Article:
By allowing ads to appear on this site, you support the local businesses who, in turn, support great journalism.
Some first-time voters choose to pass on the opportunity
Placeholder Image

Not everyone is planning on voting this Tuesday.

Despite the historic nature of the 2008 presidential election, long lines, the candidates’ stances on the issues and not registering to vote are keeping many would-be first-time voters away from the polls.

Alex Camp, an 18-year-old Gainesville State College student from Gwinnett County, said he doesn’t want to stand in long lines on Tuesday, waiting to cast his vote. So instead, he’s opting out of voting this year.

“I’ve registered, but I’m hearing a bunch of people at school and some teachers have tried to vote early, and there’s been like five-hour waits,” he said. “And if you’re waiting five hours and you’re voting early, how is it going to be the day of voting?”

Camp agreed this year’s election has a lot of weight attached to it, but that simply isn’t enough to get out his vote.

“My viewing of it is, it’s a bigger election, but honestly it seems like people already know who’s going to win, and it doesn’t appeal to me,” he added.

Along with long lines — although elections officials contend polling precincts will be well-equipped to handle larger numbers of voters —some students simply haven’t made up their minds yet. And might not when Election Day rolls around.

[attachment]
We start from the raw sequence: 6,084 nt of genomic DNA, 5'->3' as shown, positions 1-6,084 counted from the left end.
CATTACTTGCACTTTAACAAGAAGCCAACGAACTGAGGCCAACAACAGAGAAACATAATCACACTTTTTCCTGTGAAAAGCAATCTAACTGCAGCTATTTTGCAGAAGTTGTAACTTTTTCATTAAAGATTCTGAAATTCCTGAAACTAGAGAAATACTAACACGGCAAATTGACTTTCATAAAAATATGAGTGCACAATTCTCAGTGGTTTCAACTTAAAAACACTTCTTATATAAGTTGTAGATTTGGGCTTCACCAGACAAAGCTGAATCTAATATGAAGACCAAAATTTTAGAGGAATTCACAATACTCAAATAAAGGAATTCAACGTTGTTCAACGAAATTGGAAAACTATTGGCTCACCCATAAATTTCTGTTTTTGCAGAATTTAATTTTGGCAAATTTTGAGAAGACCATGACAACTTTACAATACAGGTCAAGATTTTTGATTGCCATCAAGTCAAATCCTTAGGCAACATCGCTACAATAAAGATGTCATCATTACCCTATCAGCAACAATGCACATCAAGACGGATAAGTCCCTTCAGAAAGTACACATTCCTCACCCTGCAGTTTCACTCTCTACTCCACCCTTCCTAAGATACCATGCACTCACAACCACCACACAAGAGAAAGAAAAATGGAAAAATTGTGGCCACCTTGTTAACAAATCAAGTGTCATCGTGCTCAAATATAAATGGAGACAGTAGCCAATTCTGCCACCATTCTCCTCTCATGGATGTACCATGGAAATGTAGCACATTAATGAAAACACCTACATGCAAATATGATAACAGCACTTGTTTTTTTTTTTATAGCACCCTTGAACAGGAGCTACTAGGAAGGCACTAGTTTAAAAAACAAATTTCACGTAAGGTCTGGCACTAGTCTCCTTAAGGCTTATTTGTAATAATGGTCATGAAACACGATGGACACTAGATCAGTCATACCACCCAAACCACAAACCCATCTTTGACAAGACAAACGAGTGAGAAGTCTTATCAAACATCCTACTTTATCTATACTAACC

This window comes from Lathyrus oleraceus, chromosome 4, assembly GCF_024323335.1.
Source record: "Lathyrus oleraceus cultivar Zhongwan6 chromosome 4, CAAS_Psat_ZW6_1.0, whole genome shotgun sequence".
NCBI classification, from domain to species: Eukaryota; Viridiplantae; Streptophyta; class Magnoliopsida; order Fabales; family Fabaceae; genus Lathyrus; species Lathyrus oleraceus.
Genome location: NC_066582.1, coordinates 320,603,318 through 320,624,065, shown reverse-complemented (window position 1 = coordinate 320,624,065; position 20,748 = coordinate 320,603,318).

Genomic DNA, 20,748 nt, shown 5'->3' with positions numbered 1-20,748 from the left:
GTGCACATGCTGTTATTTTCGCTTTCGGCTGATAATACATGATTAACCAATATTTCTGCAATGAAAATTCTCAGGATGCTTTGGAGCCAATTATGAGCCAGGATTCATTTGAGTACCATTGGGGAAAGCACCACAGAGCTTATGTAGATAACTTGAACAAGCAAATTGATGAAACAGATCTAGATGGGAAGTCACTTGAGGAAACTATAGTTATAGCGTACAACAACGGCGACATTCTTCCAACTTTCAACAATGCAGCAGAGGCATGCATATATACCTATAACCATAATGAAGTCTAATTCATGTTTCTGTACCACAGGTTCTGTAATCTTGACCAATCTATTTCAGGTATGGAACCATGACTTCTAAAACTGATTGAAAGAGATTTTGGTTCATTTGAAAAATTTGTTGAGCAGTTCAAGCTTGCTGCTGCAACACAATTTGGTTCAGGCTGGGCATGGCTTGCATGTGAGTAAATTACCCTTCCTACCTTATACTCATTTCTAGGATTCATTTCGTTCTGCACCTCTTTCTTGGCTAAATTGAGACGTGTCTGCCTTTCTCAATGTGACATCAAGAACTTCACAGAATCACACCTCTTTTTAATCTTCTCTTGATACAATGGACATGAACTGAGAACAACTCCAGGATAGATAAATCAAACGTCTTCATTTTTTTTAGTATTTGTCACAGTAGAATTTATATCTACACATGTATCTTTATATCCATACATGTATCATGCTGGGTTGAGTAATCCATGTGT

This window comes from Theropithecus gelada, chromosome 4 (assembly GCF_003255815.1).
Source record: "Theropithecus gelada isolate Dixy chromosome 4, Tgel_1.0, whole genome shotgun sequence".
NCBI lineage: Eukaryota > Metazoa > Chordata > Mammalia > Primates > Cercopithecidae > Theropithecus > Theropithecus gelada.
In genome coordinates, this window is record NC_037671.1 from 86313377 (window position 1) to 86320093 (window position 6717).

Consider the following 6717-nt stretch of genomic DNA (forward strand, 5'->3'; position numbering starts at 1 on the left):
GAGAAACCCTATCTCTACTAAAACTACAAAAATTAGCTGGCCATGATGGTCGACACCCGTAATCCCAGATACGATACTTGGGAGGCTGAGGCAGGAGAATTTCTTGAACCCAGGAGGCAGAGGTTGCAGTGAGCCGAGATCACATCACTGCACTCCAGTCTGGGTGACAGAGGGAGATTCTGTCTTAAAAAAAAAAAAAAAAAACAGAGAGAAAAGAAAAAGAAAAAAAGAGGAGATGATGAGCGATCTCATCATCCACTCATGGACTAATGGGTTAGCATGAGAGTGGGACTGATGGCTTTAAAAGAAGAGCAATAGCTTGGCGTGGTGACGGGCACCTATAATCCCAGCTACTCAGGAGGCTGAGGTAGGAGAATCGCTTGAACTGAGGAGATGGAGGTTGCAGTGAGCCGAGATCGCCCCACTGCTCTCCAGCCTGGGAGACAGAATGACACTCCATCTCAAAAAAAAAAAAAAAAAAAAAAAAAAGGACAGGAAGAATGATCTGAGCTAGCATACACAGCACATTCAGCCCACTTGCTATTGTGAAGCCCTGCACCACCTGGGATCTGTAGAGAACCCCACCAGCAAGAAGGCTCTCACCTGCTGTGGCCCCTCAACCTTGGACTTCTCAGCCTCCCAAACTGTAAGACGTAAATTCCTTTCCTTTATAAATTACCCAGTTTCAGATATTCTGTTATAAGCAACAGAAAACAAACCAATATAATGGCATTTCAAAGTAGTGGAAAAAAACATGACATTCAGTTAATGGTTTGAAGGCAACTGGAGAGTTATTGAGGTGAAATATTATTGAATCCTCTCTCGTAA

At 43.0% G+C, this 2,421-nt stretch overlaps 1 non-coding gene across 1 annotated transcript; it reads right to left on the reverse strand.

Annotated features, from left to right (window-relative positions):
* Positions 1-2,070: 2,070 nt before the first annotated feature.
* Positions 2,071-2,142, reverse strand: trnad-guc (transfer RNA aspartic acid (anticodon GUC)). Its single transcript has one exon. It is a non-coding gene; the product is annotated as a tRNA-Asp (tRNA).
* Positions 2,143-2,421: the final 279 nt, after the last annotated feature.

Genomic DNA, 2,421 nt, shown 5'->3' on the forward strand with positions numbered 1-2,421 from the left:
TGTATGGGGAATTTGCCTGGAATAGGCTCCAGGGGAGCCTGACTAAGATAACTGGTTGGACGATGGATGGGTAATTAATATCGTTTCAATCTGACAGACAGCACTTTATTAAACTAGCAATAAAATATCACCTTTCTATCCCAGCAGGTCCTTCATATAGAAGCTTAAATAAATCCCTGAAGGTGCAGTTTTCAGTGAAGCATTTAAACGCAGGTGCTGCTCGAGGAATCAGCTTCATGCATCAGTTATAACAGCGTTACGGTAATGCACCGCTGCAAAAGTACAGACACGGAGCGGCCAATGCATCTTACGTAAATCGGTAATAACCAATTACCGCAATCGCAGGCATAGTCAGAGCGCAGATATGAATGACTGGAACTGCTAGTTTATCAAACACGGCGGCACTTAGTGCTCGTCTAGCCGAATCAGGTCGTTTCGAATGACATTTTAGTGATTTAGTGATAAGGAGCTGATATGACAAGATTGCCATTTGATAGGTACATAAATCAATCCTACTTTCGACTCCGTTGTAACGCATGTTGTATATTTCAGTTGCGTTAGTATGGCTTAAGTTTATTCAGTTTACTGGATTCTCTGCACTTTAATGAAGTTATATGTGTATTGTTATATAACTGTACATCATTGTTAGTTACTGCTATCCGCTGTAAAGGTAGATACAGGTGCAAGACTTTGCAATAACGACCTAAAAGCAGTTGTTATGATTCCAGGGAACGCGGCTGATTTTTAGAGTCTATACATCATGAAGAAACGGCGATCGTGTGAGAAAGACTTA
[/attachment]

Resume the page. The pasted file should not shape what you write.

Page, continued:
Almedin Ajanovic, 18, said he likes both candidates.

“And I just, kind of having a debate, you know, which one to choose? You know, like which one should I go with and which one should I not go with?” he said, adding that the lines don’t bother him.

“This is going to be a historical one; if we can vote (Sen. John) McCain or (Sen. Barack) Obama, will it be the first African-American president or the first female vice president?”

Fellow Gainesville State College student Jackie Clark, 18, is also indecisive about the candidates, but in the opposite way.

“I don’t like either one of the candidate; I feel like I’m choosing between two evils,” she said. “If I did (vote) I’d most likely vote Republican, but it’s just really confusing to me on, like, what they want — both of them want two major things on opposite ends of the spectrum, and I don’t like either one of them, and I kind of want them to meet in the middle.”

While Clark said she probably will end up at the polls on Tuesday, she’ll keep her father’s words of wisdom in mind: “My dad says, you get what you vote for. America gets what they vote for,” she said. “If you vote for someone and they screw us over, then it’s our fault.”

Brian Drake, an assistant professor and Franklin postdoctoral fellow at the University of Georgia’s history department, had his own take on the idea of “you get what you vote for.” He cautioned students to not vote out of cynicism.

“I for one still have faith in the democratic process overall, whatever the limitations of most candidates,” he wrotein an e-mail. “In a democracy, as the saying goes, you get the government you deserve, and if you don’t vote then I think you bear some — not all, but some — responsibility for bad government.”

“Of course, you need not exercise every right you have, but voting seems like one that ought not be left to get dusty.”

Drake said he has a policy of keeping his political views to himself when in the classroom, so current political discussions rarely come up.

And while some students, like 18-year-old David Parchert, plan on braving the lines and touching that voting screen (“I’m going to try to probably get there around 6 o’clock in the morning ... there’ll be people pretty much like tailgating,” he said), there will always be voters, no matter what age, who just don’t care.

“Most of my friends, they don’t vote either,” said Paul Pickren, 19, of Homer. “I don’t really care either way.”